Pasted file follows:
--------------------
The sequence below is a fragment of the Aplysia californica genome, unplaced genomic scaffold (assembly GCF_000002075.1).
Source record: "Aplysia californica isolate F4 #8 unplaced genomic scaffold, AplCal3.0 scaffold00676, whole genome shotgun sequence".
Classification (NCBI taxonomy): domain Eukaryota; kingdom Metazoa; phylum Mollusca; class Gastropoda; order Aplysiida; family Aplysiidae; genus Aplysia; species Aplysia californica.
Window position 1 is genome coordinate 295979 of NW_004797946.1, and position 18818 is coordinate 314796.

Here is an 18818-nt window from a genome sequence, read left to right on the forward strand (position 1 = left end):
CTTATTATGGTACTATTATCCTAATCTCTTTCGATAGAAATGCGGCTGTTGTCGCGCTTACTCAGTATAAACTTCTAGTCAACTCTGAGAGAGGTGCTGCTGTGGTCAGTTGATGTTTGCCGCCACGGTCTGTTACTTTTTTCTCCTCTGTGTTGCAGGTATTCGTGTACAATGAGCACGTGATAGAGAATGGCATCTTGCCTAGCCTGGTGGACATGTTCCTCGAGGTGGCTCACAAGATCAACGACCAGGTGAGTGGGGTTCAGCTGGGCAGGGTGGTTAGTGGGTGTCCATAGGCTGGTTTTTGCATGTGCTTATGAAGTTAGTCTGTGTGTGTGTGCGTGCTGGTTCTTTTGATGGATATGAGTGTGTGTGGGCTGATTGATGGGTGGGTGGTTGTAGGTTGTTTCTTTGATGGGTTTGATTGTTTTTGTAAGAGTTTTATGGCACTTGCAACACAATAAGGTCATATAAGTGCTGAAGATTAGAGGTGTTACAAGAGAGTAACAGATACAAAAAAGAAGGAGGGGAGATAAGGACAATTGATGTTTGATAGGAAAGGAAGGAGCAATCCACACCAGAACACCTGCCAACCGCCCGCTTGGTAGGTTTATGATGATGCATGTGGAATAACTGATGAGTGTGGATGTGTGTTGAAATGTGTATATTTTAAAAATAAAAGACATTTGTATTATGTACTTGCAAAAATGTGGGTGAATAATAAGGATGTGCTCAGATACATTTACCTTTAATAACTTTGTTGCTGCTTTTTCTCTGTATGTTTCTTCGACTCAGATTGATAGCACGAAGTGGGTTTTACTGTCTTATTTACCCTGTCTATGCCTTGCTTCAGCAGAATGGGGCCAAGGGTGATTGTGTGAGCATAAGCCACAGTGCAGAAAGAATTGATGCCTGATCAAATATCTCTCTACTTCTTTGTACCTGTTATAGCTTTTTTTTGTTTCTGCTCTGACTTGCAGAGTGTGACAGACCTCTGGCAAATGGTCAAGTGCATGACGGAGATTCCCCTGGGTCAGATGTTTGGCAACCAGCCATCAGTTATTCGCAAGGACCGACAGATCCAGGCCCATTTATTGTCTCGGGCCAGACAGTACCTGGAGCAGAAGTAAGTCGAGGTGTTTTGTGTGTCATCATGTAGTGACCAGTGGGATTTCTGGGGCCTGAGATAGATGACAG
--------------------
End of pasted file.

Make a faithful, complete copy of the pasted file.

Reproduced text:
The sequence below is a fragment of the Aplysia californica genome, unplaced genomic scaffold (assembly GCF_000002075.1).
Source record: "Aplysia californica isolate F4 #8 unplaced genomic scaffold, AplCal3.0 scaffold00676, whole genome shotgun sequence".
Classification (NCBI taxonomy): domain Eukaryota; kingdom Metazoa; phylum Mollusca; class Gastropoda; order Aplysiida; family Aplysiidae; genus Aplysia; species Aplysia californica.
Window position 1 is genome coordinate 295979 of NW_004797946.1, and position 18818 is coordinate 314796.

Here is an 18818-nt window from a genome sequence, read left to right on the forward strand (position 1 = left end):
CTTATTATGGTACTATTATCCTAATCTCTTTCGATAGAAATGCGGCTGTTGTCGCGCTTACTCAGTATAAACTTCTAGTCAACTCTGAGAGAGGTGCTGCTGTGGTCAGTTGATGTTTGCCGCCACGGTCTGTTACTTTTTTCTCCTCTGTGTTGCAGGTATTCGTGTACAATGAGCACGTGATAGAGAATGGCATCTTGCCTAGCCTGGTGGACATGTTCCTCGAGGTGGCTCACAAGATCAACGACCAGGTGAGTGGGGTTCAGCTGGGCAGGGTGGTTAGTGGGTGTCCATAGGCTGGTTTTTGCATGTGCTTATGAAGTTAGTCTGTGTGTGTGTGCGTGCTGGTTCTTTTGATGGATATGAGTGTGTGTGGGCTGATTGATGGGTGGGTGGTTGTAGGTTGTTTCTTTGATGGGTTTGATTGTTTTTGTAAGAGTTTTATGGCACTTGCAACACAATAAGGTCATATAAGTGCTGAAGATTAGAGGTGTTACAAGAGAGTAACAGATACAAAAAAGAAGGAGGGGAGATAAGGACAATTGATGTTTGATAGGAAAGGAAGGAGCAATCCACACCAGAACACCTGCCAACCGCCCGCTTGGTAGGTTTATGATGATGCATGTGGAATAACTGATGAGTGTGGATGTGTGTTGAAATGTGTATATTTTAAAAATAAAAGACATTTGTATTATGTACTTGCAAAAATGTGGGTGAATAATAAGGATGTGCTCAGATACATTTACCTTTAATAACTTTGTTGCTGCTTTTTCTCTGTATGTTTCTTCGACTCAGATTGATAGCACGAAGTGGGTTTTACTGTCTTATTTACCCTGTCTATGCCTTGCTTCAGCAGAATGGGGCCAAGGGTGATTGTGTGAGCATAAGCCACAGTGCAGAAAGAATTGATGCCTGATCAAATATCTCTCTACTTCTTTGTACCTGTTATAGCTTTTTTTTGTTTCTGCTCTGACTTGCAGAGTGTGACAGACCTCTGGCAAATGGTCAAGTGCATGACGGAGATTCCCCTGGGTCAGATGTTTGGCAACCAGCCATCAGTTATTCGCAAGGACCGACAGATCCAGGCCCATTTATTGTCTCGGGCCAGACAGTACCTGGAGCAGAAGTAAGTCGAGGTGTTTTGTGTGTCATCATGTAGTGACCAGTGGGATTTCTGGGGCCTGAGATAGATGACAG